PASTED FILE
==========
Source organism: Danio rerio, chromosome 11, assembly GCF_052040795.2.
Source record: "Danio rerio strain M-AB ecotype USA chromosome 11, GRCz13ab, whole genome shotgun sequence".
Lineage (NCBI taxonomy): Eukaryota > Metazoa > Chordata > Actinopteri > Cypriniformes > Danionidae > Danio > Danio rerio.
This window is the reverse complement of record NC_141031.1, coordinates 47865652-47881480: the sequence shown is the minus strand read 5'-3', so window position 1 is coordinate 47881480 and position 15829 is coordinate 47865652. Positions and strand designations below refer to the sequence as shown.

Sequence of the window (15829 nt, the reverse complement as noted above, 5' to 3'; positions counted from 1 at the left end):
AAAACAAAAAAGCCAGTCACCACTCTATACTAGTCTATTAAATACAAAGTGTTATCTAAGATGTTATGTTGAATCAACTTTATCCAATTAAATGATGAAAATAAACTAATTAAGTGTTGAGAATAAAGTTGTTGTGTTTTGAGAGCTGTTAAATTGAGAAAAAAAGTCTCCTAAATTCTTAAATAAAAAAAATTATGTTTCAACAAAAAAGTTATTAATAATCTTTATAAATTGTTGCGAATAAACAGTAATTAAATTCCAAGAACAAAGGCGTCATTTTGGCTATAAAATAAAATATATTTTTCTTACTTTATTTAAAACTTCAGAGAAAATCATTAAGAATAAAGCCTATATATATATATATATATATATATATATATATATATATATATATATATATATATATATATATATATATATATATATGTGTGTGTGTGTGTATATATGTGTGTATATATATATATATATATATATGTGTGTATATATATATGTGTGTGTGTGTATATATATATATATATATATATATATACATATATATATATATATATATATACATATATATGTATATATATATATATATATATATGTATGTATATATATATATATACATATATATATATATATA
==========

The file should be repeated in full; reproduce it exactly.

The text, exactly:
Source organism: Danio rerio, chromosome 11, assembly GCF_052040795.2.
Source record: "Danio rerio strain M-AB ecotype USA chromosome 11, GRCz13ab, whole genome shotgun sequence".
Lineage (NCBI taxonomy): Eukaryota > Metazoa > Chordata > Actinopteri > Cypriniformes > Danionidae > Danio > Danio rerio.
This window is the reverse complement of record NC_141031.1, coordinates 47865652-47881480: the sequence shown is the minus strand read 5'-3', so window position 1 is coordinate 47881480 and position 15829 is coordinate 47865652. Positions and strand designations below refer to the sequence as shown.

Sequence of the window (15829 nt, the reverse complement as noted above, 5' to 3'; positions counted from 1 at the left end):
AAAACAAAAAAGCCAGTCACCACTCTATACTAGTCTATTAAATACAAAGTGTTATCTAAGATGTTATGTTGAATCAACTTTATCCAATTAAATGATGAAAATAAACTAATTAAGTGTTGAGAATAAAGTTGTTGTGTTTTGAGAGCTGTTAAATTGAGAAAAAAAGTCTCCTAAATTCTTAAATAAAAAAAATTATGTTTCAACAAAAAAGTTATTAATAATCTTTATAAATTGTTGCGAATAAACAGTAATTAAATTCCAAGAACAAAGGCGTCATTTTGGCTATAAAATAAAATATATTTTTCTTACTTTATTTAAAACTTCAGAGAAAATCATTAAGAATAAAGCCTATATATATATATATATATATATATATATATATATATATATATATATATATATATATATATATATATATATATATATGTGTGTGTGTGTGTATATATGTGTGTATATATATATATATATATATATGTGTGTATATATATATGTGTGTGTGTGTATATATATATATATATATATATATATACATATATATATATATATATATATACATATATATGTATATATATATATATATATATATGTATGTATATATATATATATACATATATATATATATATA